Hello, good evening and welcome! It’s been a MINUTE since my last review but I’ve been abroad on a top secret undercover mission for the government, very hush hush. Thankfully I’m back in one piece and will now dose you up with not one, not two, but three reviews. Open wide!
#1: Circe (Madeline Miller, 2018)
First off, dear reader, I have to rave about Circe by Madeline Miller, which I read over the summer. It’s rare that a book comes along that is a true delight to just immerse yourself in and relish the language and the characters. A Gentleman in Moscow by Amor Towles and Hilary Mantel’s Cromwell books spring to mind as similar novels in this respect, epitomising for me the sheer delicious joy of reading, and this is another of that very special ilk.
Circe is one of a crowd of recent novels, such as Kamila Shamsie’s Home Fire and Pat Barker’s The Silence of the Girls, that subvert and retell tales from Ancient Greek mythology. As you might imagine from the title, this one takes as its subject Circe, the sorceress from The Odyssey, known primarily for wickedly turning Odysseus’s sailors into pigs. Here Miller tells Circe’s story from her childhood as a neglected and looked-down-on daughter of Helios the sun god, to her long exile on the isle of Aiaia and her eventual meeting with Odysseus, and beyond. Along the way she encounters a plethora of other characters from Greek myth, ranging from the Minotaur to Medea, and endures a bucketload of hardship and adversity.
One of the pleasures of this book for me is the way in which Miller effortlessly weaves all these figures and stories throughout the narrative without it seeming like a checklist. For a fan of mythology such as me it was great fun to recognise characters like Daedalus and Ariadne, though I’ve heard from friends and family who’ve also read it that less prior knowledge of Ancient Greek stuff doesn’t hinder enjoyment of the book at all, so deft is Miller at introducing the various characters and explaining who they are.
Madeline Miller is a true talent when it comes to her descriptive prose and her characterisation. Circe herself is a magnetic protagonist, so complex, sympathetic and tough. Her isolation and mistreatment at the hands of the Olympians leads to the emergence of a fascinatingly feminist character, independent, powerful, and more than able to hold her own against capricious gods and self-centred heroes. Circe is also a compelling portrait of motherhood, and the lengths to which a mother will go to protect her child. Miller’s descriptions of things like the scent of sun-warmed skin, of herb gardens, and the tang of the sea, all contribute to a wonderful sense of realism and relatability of place and character – such an achievement in a story that is also so redolent of magic and fantasy. I also love the way she writes about the gulf between the casual cruelty and vanity of the impossibly, frighteningly beautiful gods, and the earthy, scarred, rough-handed humanity of mortals.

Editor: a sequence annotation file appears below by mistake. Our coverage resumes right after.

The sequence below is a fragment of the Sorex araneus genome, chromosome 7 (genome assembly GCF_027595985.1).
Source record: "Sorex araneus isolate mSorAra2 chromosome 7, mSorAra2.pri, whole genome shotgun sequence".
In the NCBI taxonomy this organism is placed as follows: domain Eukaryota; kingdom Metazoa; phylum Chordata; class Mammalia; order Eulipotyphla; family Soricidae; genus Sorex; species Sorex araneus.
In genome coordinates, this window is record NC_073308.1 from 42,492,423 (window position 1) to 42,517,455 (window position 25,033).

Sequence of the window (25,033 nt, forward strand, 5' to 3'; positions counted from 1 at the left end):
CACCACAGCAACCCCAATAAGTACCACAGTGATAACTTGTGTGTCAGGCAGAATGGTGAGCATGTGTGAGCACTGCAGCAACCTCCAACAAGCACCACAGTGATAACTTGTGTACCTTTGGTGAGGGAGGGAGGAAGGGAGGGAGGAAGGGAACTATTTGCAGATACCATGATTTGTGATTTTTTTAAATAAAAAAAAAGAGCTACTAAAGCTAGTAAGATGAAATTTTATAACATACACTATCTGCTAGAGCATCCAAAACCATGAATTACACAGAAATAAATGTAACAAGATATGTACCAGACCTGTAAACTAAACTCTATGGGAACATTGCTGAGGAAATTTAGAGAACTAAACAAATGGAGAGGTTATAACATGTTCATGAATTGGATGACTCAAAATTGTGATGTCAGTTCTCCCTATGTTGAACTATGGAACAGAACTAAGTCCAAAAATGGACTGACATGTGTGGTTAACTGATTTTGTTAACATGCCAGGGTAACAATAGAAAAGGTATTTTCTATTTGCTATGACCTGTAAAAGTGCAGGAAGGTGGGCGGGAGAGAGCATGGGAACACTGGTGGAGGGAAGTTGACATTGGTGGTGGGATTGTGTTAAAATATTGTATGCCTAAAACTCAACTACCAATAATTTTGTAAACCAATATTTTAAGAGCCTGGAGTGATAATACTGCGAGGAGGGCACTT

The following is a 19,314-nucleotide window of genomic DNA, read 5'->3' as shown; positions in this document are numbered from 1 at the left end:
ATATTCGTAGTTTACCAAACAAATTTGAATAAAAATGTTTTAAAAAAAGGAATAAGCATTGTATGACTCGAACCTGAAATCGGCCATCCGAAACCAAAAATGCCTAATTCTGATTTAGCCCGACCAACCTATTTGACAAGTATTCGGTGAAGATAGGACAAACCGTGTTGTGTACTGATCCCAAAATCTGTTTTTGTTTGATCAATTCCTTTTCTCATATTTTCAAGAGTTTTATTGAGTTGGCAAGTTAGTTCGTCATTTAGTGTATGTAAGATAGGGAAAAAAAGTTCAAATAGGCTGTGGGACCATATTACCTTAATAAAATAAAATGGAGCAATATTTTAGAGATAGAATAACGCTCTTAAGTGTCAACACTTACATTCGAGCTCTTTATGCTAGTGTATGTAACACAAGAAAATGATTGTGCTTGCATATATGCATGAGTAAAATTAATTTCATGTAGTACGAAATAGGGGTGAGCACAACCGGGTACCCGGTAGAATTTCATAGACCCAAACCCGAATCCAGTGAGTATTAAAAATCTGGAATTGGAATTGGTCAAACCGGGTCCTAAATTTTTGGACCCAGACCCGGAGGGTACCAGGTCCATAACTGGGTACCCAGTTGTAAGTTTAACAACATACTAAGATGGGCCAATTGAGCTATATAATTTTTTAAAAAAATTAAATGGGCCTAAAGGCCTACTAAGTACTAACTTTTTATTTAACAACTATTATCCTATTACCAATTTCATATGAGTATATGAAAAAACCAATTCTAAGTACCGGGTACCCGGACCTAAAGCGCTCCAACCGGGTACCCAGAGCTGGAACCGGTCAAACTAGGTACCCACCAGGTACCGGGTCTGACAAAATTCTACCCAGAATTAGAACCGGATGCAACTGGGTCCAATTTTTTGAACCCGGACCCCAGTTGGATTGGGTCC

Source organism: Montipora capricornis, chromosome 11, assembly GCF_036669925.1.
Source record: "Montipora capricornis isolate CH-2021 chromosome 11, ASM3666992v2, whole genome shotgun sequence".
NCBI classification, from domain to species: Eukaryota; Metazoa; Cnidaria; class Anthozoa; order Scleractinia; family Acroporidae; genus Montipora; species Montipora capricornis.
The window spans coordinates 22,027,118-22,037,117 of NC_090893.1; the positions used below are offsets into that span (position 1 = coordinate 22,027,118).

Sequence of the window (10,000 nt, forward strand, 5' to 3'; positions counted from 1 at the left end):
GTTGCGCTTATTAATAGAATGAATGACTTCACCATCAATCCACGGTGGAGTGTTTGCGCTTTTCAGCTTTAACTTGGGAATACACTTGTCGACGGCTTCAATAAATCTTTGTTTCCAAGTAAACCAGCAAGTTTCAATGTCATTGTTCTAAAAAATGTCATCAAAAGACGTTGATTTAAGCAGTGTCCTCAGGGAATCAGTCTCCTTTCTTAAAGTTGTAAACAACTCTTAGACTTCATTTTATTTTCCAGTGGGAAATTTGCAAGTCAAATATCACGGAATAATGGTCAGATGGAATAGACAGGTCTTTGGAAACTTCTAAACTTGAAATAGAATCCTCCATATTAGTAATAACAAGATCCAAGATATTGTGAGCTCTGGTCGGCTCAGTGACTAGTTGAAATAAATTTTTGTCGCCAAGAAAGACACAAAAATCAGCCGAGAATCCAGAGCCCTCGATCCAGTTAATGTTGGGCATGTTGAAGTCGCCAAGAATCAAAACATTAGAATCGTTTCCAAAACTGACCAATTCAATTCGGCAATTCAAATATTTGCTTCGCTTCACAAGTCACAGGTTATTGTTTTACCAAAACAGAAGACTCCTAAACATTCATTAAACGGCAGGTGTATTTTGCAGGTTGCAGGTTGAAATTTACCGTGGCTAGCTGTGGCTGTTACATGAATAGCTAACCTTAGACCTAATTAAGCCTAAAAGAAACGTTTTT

I could burble on about this book for a good while. It’s truly excellent. Please do go and read it.
Bloomsbury | 2019 | 352p | Paperback | Buy here
#2 and #3: The Affinity Bridge (George Mann, 2008); The Osiris Ritual (George Mann, 2009)
These two novels are a tonal handbrake turn from Circe, but I did really enjoy them in their own way. These would be firmly in the escapist romp camp. In terms of their premise – zombies and robots in an alternate steampunk Victorian London – your mileage may vary, but for me, they’re right up my foggy alleyway.
The Affinity Bridge and The Osiris Ritual are the first two instalments in the Newbury & Hobbes series by George Mann. Sir Maurice Newbury is a very dashing mash-up of Sherlock Holmes, Indiana Jones and James Bond. By day he works at the British Museum as an expert in the occult, but in reality he is a super-sleuth and a secret agent reporting directly to Queen Victoria (who here is incidentally a sinister kind of augmented cyborg on life support!). He is joined on his adventures by his assistant Miss Veronica Hobbes, a no-nonsense trousers-wearing companion more than capable of beating up baddies and solving crimes on her own. They both have interesting personal issues – he has a drug problem, she has a clairvoyant sister locked up in an asylum – and they also have an entertaining sexual chemistry with each other, a will-they-won’t-they vibe that reminded me of Cormoran and Robin in Robert Galbraith’s Strike novels. They’re also frequently joined by Newbury’s old friend and Chief of Police Sir Charles Bainbridge, who’s a bit fusty and bewildered but also brave and loyal when the going gets tough.
The Affinity Bridge mixes together a lot of fun genre ingredients. There’s a mysterious outbreak of zombie plague in the East End, a proliferation of creepy clockwork automata, an airship crash involving a member of the royal family, and a run of brutal murders carried out by a glowing ghostly policeman. Are these things all linked? PERHAPS. The follow-up, The Osiris Ritual, begins with the murder of a prominent Egyptologist, maybe connected to the return from abroad of a former secret agent now turned cyborg (yes that’s right, another cyborg!) and rumours of a lurking mad-scientist super-villain type, as well as the suspicious disappearance of several young women. There’s a steampunk submarine, a rooftop chase, mortal peril – all dashed exciting, what.
While these are hardly particularly memorable, they are entertaining to read in the moment if steampunk’s your thing. The plots are pretty good with lots of different strands and twists, and the characters are strong and likeable. You could definitely do worse! I’ll be reading the next one.
Snowbooks | 2008 | 416p | Paperback | Buy here
Snowbooks | 2009 | 416p | Hardback | Buy here